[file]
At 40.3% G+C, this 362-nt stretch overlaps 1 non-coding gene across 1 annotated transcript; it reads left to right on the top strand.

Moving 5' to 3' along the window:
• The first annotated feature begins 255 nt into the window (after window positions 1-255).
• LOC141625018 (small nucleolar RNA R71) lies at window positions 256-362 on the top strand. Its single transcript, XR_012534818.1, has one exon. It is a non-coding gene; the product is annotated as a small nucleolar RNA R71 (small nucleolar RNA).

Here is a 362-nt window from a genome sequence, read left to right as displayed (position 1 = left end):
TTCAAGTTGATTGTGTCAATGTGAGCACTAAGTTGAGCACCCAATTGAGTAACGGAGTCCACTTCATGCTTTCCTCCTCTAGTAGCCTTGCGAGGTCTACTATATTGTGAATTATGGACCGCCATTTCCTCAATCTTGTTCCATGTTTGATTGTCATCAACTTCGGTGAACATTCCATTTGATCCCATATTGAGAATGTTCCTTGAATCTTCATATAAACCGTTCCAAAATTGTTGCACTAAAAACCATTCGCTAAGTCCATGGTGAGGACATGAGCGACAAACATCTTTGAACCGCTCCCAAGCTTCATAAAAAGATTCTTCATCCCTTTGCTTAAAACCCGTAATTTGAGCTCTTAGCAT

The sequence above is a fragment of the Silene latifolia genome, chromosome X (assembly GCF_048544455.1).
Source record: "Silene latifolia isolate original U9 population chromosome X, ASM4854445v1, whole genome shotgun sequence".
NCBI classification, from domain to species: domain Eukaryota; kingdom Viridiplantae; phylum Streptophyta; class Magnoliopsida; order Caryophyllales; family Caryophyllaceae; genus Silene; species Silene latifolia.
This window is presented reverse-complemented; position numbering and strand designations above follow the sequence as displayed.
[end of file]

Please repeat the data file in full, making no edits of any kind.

At 40.3% G+C, this 362-nt stretch overlaps 1 non-coding gene across 1 annotated transcript; it reads left to right on the top strand.

Moving 5' to 3' along the window:
• The first annotated feature begins 255 nt into the window (after window positions 1-255).
• LOC141625018 (small nucleolar RNA R71) lies at window positions 256-362 on the top strand. Its single transcript, XR_012534818.1, has one exon. It is a non-coding gene; the product is annotated as a small nucleolar RNA R71 (small nucleolar RNA).

Here is a 362-nt window from a genome sequence, read left to right as displayed (position 1 = left end):
TTCAAGTTGATTGTGTCAATGTGAGCACTAAGTTGAGCACCCAATTGAGTAACGGAGTCCACTTCATGCTTTCCTCCTCTAGTAGCCTTGCGAGGTCTACTATATTGTGAATTATGGACCGCCATTTCCTCAATCTTGTTCCATGTTTGATTGTCATCAACTTCGGTGAACATTCCATTTGATCCCATATTGAGAATGTTCCTTGAATCTTCATATAAACCGTTCCAAAATTGTTGCACTAAAAACCATTCGCTAAGTCCATGGTGAGGACATGAGCGACAAACATCTTTGAACCGCTCCCAAGCTTCATAAAAAGATTCTTCATCCCTTTGCTTAAAACCCGTAATTTGAGCTCTTAGCAT

The sequence above is a fragment of the Silene latifolia genome, chromosome X (assembly GCF_048544455.1).
Source record: "Silene latifolia isolate original U9 population chromosome X, ASM4854445v1, whole genome shotgun sequence".
NCBI classification, from domain to species: domain Eukaryota; kingdom Viridiplantae; phylum Streptophyta; class Magnoliopsida; order Caryophyllales; family Caryophyllaceae; genus Silene; species Silene latifolia.
This window is presented reverse-complemented; position numbering and strand designations above follow the sequence as displayed.